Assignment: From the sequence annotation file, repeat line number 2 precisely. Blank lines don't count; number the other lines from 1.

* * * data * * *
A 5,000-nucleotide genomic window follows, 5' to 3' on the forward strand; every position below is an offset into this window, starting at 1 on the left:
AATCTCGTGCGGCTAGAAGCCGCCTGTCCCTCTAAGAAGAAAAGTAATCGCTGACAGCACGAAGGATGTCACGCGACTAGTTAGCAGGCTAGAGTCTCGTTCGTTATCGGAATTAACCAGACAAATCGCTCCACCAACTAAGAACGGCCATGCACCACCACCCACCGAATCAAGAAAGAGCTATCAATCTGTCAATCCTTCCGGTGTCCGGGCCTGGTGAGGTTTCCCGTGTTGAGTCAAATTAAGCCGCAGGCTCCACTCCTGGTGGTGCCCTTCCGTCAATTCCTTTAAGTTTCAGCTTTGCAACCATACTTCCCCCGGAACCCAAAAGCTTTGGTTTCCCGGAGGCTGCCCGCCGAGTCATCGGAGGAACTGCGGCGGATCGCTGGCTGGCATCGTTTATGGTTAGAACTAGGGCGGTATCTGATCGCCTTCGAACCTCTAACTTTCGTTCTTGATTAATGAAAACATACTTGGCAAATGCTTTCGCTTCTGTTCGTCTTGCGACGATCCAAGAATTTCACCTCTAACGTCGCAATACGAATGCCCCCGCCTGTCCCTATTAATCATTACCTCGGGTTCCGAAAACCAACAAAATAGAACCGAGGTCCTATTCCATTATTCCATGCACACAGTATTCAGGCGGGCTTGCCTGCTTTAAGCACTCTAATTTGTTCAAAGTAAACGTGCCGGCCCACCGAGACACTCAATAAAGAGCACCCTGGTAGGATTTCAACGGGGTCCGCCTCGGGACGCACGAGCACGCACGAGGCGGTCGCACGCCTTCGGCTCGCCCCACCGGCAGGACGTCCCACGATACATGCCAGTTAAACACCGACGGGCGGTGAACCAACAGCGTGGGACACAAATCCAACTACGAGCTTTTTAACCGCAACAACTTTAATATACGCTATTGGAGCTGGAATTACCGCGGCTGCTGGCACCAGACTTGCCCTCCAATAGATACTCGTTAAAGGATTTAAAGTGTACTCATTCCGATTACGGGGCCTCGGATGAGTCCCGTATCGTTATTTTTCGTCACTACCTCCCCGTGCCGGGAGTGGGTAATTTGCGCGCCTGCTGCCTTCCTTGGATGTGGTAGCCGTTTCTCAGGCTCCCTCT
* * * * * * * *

AATCTCGTGCGGCTAGAAGCCGCCTGTCCCTCTAAGAAGAAAAGTAATCGCTGACAGCACGAAGGATGTCACGCGACTAGTTAGCAGGCTAGAGTCTCGTTCGTTATCGGAATTAACCAGACAAATCGCTCCACCAACTAAGAACGGCCATGCACCACCACCCACCGAATCAAGAAAGAGCTATCAATCTGTCAATCCTTCCGGTGTCCGGGCCTGGTGAGGTTTCCCGTGTTGAGTCAAATTAAGCCGCAGGCTCCACTCCTGGTGGTGCCCTTCCGTCAATTCCTTTAAGTTTCAGCTTTGCAACCATACTTCCCCCGGAACCCAAAAGCTTTGGTTTCCCGGAGGCTGCCCGCCGAGTCATCGGAGGAACTGCGGCGGATCGCTGGCTGGCATCGTTTATGGTTAGAACTAGGGCGGTATCTGATCGCCTTCGAACCTCTAACTTTCGTTCTTGATTAATGAAAACATACTTGGCAAATGCTTTCGCTTCTGTTCGTCTTGCGACGATCCAAGAATTTCACCTCTAACGTCGCAATACGAATGCCCCCGCCTGTCCCTATTAATCATTACCTCGGGTTCCGAAAACCAACAAAATAGAACCGAGGTCCTATTCCATTATTCCATGCACACAGTATTCAGGCGGGCTTGCCTGCTTTAAGCACTCTAATTTGTTCAAAGTAAACGTGCCGGCCCACCGAGACACTCAATAAAGAGCACCCTGGTAGGATTTCAACGGGGTCCGCCTCGGGACGCACGAGCACGCACGAGGCGGTCGCACGCCTTCGGCTCGCCCCACCGGCAGGACGTCCCACGATACATGCCAGTTAAACACCGACGGGCGGTGAACCAACAGCGTGGGACACAAATCCAACTACGAGCTTTTTAACCGCAACAACTTTAATATACGCTATTGGAGCTGGAATTACCGCGGCTGCTGGCACCAGACTTGCCCTCCAATAGATACTCGTTAAAGGATTTAAAGTGTACTCATTCCGATTACGGGGCCTCGGATGAGTCCCGTATCGTTATTTTTCGTCACTACCTCCCCGTGCCGGGAGTGGGTAATTTGCGCGCCTGCTGCCTTCCTTGGATGTGGTAGCCGTTTCTCAGGCTCCCTCT